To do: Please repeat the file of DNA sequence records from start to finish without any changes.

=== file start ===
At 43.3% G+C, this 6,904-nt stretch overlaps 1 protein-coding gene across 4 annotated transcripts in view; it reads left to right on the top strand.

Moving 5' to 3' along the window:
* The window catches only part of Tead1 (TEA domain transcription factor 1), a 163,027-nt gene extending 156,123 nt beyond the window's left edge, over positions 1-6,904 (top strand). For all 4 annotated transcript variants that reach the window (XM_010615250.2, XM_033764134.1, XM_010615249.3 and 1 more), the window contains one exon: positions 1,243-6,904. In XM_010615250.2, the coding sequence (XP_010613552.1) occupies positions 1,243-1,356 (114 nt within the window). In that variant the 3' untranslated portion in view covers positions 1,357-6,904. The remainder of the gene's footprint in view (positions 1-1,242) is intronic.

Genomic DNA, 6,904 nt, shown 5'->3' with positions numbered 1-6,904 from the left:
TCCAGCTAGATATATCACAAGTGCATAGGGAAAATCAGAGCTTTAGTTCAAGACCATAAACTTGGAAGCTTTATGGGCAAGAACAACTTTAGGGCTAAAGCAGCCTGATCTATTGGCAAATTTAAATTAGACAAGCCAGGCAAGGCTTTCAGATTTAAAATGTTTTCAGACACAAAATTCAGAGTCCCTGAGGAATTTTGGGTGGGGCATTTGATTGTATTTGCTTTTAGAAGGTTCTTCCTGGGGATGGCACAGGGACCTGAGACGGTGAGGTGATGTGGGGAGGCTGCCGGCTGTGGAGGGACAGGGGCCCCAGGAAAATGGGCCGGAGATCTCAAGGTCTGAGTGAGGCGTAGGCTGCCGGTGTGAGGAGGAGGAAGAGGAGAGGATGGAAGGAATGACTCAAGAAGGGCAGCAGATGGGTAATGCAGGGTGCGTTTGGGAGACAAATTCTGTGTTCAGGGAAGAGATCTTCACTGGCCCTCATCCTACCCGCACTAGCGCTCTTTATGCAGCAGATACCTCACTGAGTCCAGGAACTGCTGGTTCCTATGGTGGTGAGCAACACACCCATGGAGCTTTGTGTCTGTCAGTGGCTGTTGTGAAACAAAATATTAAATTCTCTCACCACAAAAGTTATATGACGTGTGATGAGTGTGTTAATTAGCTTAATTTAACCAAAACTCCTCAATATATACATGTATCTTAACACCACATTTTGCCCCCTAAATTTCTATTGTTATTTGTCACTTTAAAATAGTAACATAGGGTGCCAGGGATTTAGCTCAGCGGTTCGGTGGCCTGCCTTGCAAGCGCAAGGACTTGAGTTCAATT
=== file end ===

At 43.3% G+C, this 6,904-nt stretch overlaps 1 protein-coding gene across 4 annotated transcripts in view; it reads left to right on the top strand.

Moving 5' to 3' along the window:
* The window catches only part of Tead1 (TEA domain transcription factor 1), a 163,027-nt gene extending 156,123 nt beyond the window's left edge, over positions 1-6,904 (top strand). For all 4 annotated transcript variants that reach the window (XM_010615250.2, XM_033764134.1, XM_010615249.3 and 1 more), the window contains one exon: positions 1,243-6,904. In XM_010615250.2, the coding sequence (XP_010613552.1) occupies positions 1,243-1,356 (114 nt within the window). In that variant the 3' untranslated portion in view covers positions 1,357-6,904. The remainder of the gene's footprint in view (positions 1-1,242) is intronic.

Genomic DNA, 6,904 nt, shown 5'->3' with positions numbered 1-6,904 from the left:
TCCAGCTAGATATATCACAAGTGCATAGGGAAAATCAGAGCTTTAGTTCAAGACCATAAACTTGGAAGCTTTATGGGCAAGAACAACTTTAGGGCTAAAGCAGCCTGATCTATTGGCAAATTTAAATTAGACAAGCCAGGCAAGGCTTTCAGATTTAAAATGTTTTCAGACACAAAATTCAGAGTCCCTGAGGAATTTTGGGTGGGGCATTTGATTGTATTTGCTTTTAGAAGGTTCTTCCTGGGGATGGCACAGGGACCTGAGACGGTGAGGTGATGTGGGGAGGCTGCCGGCTGTGGAGGGACAGGGGCCCCAGGAAAATGGGCCGGAGATCTCAAGGTCTGAGTGAGGCGTAGGCTGCCGGTGTGAGGAGGAGGAAGAGGAGAGGATGGAAGGAATGACTCAAGAAGGGCAGCAGATGGGTAATGCAGGGTGCGTTTGGGAGACAAATTCTGTGTTCAGGGAAGAGATCTTCACTGGCCCTCATCCTACCCGCACTAGCGCTCTTTATGCAGCAGATACCTCACTGAGTCCAGGAACTGCTGGTTCCTATGGTGGTGAGCAACACACCCATGGAGCTTTGTGTCTGTCAGTGGCTGTTGTGAAACAAAATATTAAATTCTCTCACCACAAAAGTTATATGACGTGTGATGAGTGTGTTAATTAGCTTAATTTAACCAAAACTCCTCAATATATACATGTATCTTAACACCACATTTTGCCCCCTAAATTTCTATTGTTATTTGTCACTTTAAAATAGTAACATAGGGTGCCAGGGATTTAGCTCAGCGGTTCGGTGGCCTGCCTTGCAAGCGCAAGGACTTGAGTTCAATT